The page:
ill. The instrument of claim ll wherein said means for indicating maximum safe rate of climb include means for establishing a coaltitude band extending a predetermined distance above and below the aircraft in which the instrument is installed, and means establishing at least one other altitude band extending above and below the coaltitude band.

ill. The instrument defined in claim llll wherein said means for establishing at least one other altitude band extending above and below the coaltitude band include counter means and associated gate circuit means.

ill. The instrument defined in claim 9 wherein said means for establishing at least one other altitude band extending above and below the coaltitude band include means for establishing a plurality of said bands.

13. The instrument defined in claim 9 wherein a plurality of aircraft are equipped with said instruments, each of said aircraft including means for transmitting a signal coded to represent its altitude and each of said aircraft including means for establishing a coaltitude band for itself and for each altitude signal it receives, said last named means including means for comparing the coaltitude at each receiving aircraft with the coaltitude band of each aircraft whose signal it receives, the presence of any overlapping of two of more altitude bands establishing a coaltitude condition between the said aircraft involved.

143. The instrument defined in claim 113 including means to inhibit actuation of the means for indicating the maximum safe rate of climb with respect to any signal received from another aircraft that establishes a coaltitude condition at the receiving aircraft.

15. The instrument defined in claim l3 wherein each aircraft is assigned distinct time periods within which to transmit its coded altitude signals.

lid. The instrument defined in claim 13 including means for determining whether an altitude signal received from another potentially threatening aircraft should actuate means to limit the maximum safe climb or the maximum safe dive rate.

117. The instrument defined in claim 9 including gate circuit means for actuating the means associated with the scale means to indicate maximum safe rates of climb.

lid. An instrument for installing in the cockpit of aircraft comprising means for indicating when the aircraft is on a collision course with another aircraft and what maneuver the pilot should make to escape from staying on said collision course, said indicating means including means to indicate whether the pilot should climb, dive or remain in level flight, other means on the instrument including a scale and means associated with the scale for indicating the maximum safe rate of climb and dive that the pilot can execute during a change in altitude taking into account the presence of other aircraft whose flight paths will cross the flight path of the said aircraft, and means on the instrument to continuously indicate the aircrafts actual rate of change of altitude.

UNITED STATES PATENT OFFICE CERTIFICATE OF CORRECTION Patent 3,614,728 Dated October 19 l97l ln e t fl Martin J. Borrok et al It is certified that error appears in the above-identified patent and that said Letters Patent are hereby corrected as shown below:

Column 1, line 6, "existence" should be "to". Column 2, line 22, "15'' should be "14''. Column 2, line 48, "when" should be "shown". Column 2, line 59, "in should be "is". Column 2, line 66, after "28-34" insert "are". Column 3, line 2, "of" (second occurrence) should be "on". Column 3, line 4, "6) should be (6) Column 3, line 37, "ill" should be "will" Column 3, line 65, after "another" insert "indicator". Column 3, line 67, after "somewhat" insert "different". Column 3, line 69, after "level" insert "or level". Column 3, line 73, after "Fig. 2" insert "to". Column 4, line 3, "indicated" should be "indicates". Column 4-, line 33, "without" should be "with" Column 5, line 73, "tat" should be "that". Column 7, line 21, 'on' should be 'own' Column 7, line 40 "coaltitude" should be "the". Column 8, line 27, after "gizing" insert "selected". Column 8 line 63, "of" should be "or". Column 8 line 64, "the" should be "to". Column 9 line 3, "ant" should be "and". Column 9, line 25, "collisions" should be "collision" Signed and sealed this 18th day of April 1972.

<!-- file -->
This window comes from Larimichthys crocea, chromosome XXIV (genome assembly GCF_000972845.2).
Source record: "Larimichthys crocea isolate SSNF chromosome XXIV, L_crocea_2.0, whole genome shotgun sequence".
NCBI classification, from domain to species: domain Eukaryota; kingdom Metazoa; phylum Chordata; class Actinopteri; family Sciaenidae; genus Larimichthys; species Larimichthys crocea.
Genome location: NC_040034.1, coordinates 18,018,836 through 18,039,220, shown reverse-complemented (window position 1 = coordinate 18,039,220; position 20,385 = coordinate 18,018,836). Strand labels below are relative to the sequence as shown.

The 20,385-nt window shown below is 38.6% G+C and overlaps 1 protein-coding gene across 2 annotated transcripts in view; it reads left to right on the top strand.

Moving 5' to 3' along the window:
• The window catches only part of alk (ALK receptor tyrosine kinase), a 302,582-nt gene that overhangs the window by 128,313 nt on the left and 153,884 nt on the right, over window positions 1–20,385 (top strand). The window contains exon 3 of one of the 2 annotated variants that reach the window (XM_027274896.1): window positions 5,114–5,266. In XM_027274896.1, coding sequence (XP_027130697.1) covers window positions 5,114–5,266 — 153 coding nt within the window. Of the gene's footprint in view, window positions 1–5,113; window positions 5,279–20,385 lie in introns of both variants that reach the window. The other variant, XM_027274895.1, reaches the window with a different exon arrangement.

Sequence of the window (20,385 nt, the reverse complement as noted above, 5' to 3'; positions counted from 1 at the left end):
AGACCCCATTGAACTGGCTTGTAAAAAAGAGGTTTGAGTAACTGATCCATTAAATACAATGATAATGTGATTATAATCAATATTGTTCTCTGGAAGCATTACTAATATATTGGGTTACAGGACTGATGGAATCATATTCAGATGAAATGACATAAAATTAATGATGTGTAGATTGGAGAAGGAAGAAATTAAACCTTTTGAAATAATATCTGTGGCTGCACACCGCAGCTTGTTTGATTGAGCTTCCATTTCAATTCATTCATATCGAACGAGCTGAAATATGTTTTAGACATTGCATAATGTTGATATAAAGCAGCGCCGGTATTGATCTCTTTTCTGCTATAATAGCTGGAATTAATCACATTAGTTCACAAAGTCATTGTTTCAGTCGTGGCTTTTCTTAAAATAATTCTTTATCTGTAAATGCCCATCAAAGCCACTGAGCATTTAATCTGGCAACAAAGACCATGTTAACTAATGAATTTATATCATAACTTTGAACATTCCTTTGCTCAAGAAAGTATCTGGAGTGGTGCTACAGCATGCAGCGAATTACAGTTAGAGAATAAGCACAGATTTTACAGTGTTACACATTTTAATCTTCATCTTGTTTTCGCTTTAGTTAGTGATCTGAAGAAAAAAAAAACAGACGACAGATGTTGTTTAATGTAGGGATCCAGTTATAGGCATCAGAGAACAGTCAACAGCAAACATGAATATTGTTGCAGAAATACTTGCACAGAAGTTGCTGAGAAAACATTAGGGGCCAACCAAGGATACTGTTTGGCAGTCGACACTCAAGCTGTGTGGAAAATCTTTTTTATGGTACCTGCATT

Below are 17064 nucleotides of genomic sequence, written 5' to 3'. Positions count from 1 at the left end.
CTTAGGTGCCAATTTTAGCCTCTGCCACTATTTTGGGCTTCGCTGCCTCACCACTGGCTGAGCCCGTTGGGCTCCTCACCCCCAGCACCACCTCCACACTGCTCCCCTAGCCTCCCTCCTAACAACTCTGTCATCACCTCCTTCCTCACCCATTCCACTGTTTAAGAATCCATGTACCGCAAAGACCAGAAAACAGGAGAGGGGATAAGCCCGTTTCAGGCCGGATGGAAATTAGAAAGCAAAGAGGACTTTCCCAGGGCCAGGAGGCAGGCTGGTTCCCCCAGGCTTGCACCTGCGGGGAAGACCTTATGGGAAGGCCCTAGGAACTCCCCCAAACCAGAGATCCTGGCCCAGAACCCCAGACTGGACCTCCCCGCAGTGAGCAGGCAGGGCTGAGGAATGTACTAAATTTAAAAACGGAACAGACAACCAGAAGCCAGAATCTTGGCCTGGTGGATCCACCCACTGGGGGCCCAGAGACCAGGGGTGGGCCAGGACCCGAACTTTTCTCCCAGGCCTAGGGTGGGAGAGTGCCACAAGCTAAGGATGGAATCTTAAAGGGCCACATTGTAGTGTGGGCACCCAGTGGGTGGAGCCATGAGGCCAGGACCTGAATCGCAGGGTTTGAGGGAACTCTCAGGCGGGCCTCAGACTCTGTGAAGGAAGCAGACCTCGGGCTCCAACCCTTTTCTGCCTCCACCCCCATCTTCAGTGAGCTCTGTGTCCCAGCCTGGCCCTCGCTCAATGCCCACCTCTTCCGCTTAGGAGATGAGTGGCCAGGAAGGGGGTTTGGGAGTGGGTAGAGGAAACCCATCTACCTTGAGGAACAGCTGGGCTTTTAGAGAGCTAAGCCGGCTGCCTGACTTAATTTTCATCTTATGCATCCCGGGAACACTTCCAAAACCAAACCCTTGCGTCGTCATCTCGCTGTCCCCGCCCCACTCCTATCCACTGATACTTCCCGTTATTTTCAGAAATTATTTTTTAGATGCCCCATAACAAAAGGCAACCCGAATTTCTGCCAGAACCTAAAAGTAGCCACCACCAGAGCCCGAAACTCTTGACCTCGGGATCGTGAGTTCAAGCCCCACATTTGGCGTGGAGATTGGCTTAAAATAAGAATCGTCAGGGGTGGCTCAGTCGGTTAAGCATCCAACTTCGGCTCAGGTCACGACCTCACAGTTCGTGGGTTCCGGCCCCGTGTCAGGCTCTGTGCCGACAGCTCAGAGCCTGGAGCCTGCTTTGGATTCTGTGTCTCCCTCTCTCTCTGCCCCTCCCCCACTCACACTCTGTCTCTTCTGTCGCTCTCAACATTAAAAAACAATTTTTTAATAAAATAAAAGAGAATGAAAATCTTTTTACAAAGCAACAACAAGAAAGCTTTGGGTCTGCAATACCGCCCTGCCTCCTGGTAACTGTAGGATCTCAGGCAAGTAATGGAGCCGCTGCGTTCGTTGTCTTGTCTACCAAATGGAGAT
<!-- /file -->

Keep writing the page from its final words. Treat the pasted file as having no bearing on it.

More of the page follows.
(SEAL) Arteqt' EWARD M.FLETCHER,JR. Attesting Officer ROBERT GOT'I'SCHALK Commissioner of Patents USCOMM-DC 60376-P69 a u 5 GOVERNMENT PRINTING OFFICE 1919 o3as-334

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Referenced by
Citing PatentFiling datePublication dateApplicantTitle
US4196474 *Feb 11, 1974Apr 1, 1980The Johns Hopkins UniversityInformation display method and apparatus for air traffic control
US4463355 *Feb 26, 1982Jul 31, 1984Rockwell International CorporationSolid state mach/air speed indicator
US4914733 *Oct 30, 1987Apr 3, 1990Allied-Signal, Inc.Traffic advisory-instantaneous vertical speed display
US4980683 *Nov 3, 1989Dec 25, 1990Smiths Industries Public Limited CompanyAircraft instrument systems
US5077673 *Jan 9, 1990Dec 31, 1991Ryan International Corp.Aircraft traffic alert and collision avoidance device
US5382954 *May 27, 1993Jan 17, 1995Honeywell Inc.Resolution advisory display instrument for TCAS guidance
US6437707 *Jul 23, 2001Aug 20, 2002Honeywell International, Inc.Detecting a low performance takeoff condition for aircraft for use with ground proximity warning systems
Classifications
U.S. Classification340/961
International ClassificationG01S11/02, G01S11/00, G01S19/00, G01S19/49
Cooperative ClassificationG01S11/02
European ClassificationG01S11/02